In a speech so cliché-laden that Peggy Noonan is considering suing, to a crowd almost numbering dozens, Ryan Zinke announced his candidacy for the US House today in Billings. While I couldn’t make it through the riveting video of the event, I’m told that Zinke neither water boarded anyone nor revealed American military secrets at today’s event. I suspect he also failed to mention signing this truly insane pledge back in 2012. I will give Zinke credit for chutzpah, though. It takes a hell of a lot for someone who volunteered as Neil Livingstone’s running mate to talk about restoring trust to government.
In what was news to me, the Glendive Ranger-Review offered more information from Maryland developer Matt Rosendale’s announcement for the House last week. Carefully fitting the tin foil over his flat top, Rosendale offered this nuanced, reasonable assessment of the President of the United States:
He accused the pair of running roughshod over anyone who disagreed with their policies and engaging in “a program of broad, deep social engineering.”
“They run a government that has taken over one-sixth of our economy and when their ideas are challenged, they refuse to engage in discussion,” Rosendale said.
It’s not just Champ Edmunds and PSC Member Roger Koopman who think Steve Daines is in trouble because of his vote to end the GOP government showdown. Today, The Atlantic’s Philip Bump said Daines was one of fourteen Republicans most damaged by the shutdown.
In perhaps the most terrifying news out of Helena since the end of the legislative session, a panel of legislators met today to discuss “ways to strengthen the legislative branch.” I’d humbly suggest that they consider first strengthening their grasp on reality before anyone thinks about giving Kim Jong Essman or Art Wittich any more power.
The Montana Legislature even came up while I was vacationing in Portland last weekend. Two columnists discovered the Legislature’s well-conceived road kill bill and it was discussed with the mockery it deserves:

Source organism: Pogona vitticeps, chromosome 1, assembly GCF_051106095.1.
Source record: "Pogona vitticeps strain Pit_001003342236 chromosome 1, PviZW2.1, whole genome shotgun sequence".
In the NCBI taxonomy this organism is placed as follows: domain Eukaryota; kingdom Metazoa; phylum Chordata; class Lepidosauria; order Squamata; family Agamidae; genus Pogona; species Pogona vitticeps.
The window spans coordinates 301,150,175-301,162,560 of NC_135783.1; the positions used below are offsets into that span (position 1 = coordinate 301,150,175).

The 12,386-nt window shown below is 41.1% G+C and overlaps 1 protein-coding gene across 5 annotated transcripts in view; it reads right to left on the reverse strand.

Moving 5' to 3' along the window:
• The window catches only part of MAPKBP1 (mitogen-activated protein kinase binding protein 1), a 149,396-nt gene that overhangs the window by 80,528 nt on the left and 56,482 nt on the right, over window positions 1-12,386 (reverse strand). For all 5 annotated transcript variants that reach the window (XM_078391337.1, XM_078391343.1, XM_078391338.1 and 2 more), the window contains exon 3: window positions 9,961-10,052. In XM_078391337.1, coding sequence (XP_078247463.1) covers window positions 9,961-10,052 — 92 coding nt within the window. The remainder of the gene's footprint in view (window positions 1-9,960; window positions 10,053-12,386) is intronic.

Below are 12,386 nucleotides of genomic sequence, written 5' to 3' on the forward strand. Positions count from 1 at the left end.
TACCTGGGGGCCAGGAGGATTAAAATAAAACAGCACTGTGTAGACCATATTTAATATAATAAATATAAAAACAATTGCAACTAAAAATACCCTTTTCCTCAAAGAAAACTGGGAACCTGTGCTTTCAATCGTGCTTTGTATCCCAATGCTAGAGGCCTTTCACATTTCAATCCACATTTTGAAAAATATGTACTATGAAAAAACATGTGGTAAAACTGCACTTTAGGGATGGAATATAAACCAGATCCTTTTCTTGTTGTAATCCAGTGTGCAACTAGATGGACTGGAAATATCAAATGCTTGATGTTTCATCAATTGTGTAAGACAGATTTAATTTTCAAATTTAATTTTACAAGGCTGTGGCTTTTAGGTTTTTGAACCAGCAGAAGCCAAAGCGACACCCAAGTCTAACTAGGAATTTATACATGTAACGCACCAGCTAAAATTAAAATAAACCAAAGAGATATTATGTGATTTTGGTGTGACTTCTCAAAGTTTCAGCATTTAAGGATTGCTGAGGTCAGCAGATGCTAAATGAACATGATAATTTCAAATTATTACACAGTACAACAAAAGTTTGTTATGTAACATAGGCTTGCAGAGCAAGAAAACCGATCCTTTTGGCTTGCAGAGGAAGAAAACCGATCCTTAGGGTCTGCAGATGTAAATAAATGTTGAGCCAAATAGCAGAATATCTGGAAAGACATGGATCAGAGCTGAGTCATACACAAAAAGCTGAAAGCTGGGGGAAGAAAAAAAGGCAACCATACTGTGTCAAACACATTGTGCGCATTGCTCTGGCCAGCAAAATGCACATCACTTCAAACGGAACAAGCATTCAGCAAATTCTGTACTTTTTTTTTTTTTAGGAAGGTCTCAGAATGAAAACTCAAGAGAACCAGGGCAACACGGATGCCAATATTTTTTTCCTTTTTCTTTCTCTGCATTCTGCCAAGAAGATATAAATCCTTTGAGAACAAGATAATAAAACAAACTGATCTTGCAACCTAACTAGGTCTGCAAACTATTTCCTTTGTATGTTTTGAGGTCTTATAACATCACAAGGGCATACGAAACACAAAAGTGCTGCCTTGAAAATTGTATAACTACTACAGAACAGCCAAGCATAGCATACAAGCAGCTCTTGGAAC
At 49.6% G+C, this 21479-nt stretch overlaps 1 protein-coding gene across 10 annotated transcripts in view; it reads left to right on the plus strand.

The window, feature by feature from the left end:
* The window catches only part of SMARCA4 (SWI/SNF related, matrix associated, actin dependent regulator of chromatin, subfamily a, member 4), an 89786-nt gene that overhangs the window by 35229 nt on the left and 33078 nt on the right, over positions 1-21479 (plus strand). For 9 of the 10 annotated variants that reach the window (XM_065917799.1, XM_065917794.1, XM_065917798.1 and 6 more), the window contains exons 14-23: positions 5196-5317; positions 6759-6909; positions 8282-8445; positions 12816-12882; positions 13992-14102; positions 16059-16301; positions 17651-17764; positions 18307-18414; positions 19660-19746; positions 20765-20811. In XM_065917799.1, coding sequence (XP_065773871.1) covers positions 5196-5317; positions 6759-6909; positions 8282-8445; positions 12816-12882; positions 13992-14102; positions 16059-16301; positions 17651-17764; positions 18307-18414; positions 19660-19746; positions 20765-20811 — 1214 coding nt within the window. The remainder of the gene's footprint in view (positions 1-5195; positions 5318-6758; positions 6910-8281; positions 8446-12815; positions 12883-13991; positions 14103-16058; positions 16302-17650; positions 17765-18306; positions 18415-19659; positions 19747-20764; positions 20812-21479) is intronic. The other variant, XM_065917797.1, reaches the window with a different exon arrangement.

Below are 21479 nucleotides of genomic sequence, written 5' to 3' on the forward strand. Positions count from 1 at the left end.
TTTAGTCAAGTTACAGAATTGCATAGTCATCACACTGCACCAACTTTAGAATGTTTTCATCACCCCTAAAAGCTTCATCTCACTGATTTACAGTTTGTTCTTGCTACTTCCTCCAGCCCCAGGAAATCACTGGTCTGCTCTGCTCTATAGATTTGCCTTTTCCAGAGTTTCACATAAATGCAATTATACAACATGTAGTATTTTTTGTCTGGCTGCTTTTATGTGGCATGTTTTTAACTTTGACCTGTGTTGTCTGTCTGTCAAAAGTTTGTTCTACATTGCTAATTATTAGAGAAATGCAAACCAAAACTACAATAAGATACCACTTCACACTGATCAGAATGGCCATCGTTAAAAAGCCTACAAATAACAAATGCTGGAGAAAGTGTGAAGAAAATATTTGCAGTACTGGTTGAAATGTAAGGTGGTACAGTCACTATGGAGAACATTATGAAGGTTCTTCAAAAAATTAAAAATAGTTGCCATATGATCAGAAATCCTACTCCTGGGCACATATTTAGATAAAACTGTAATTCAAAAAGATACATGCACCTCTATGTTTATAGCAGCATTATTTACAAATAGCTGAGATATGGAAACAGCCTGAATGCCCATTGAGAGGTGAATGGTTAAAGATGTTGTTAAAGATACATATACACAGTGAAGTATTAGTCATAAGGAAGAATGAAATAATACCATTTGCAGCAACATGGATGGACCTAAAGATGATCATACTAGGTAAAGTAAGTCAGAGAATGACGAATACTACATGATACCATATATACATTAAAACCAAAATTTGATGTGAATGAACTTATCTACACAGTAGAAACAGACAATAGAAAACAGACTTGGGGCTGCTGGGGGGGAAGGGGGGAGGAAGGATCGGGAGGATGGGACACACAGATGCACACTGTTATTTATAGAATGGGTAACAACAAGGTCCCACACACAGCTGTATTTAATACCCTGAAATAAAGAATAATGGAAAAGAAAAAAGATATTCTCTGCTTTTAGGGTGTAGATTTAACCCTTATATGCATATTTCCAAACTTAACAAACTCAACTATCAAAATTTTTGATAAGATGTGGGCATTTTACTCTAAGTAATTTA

However, they’re happy in Helena now that it’s legal to salvage road kill for the dinner table. It’s not just legal, it’s also going to be convenient. You can now go online to get a permit to eat your flattened squirrel. And very soon, there will be an app for that as well. Something tells us, people who eat road kill don’t have a “smart” phone.
Rick Hill’s legal troubles continue with a ruling by U.S. Magistrate Judge Keith Strong which prevents Hill from returning $300,000 to the GOP state party.
Hill argued the threat of an investigation by the state commissioner discourages him from giving the $300,000 left from his failed campaign to the state GOP for the 2014 elections…”By Hill’s logic, any fine — including parking tickets — would implicate the First Amendment if the defendant could plausibly assert a wish to spend money on expressive conduct,” the judge wrote.
Even Charles Krauthammer thinks it’s time for Washington to change the name of its football team:
Why? Simple decency. I wouldn’t want to use a word that defines a people — living or dead, offended or not — in a most demeaning way. It’s not a question of who or how many had their feelings hurt, but whether you want to associate yourself with a word that, for whatever historical reason having nothing to do with you, carries inherently derogatory connotations.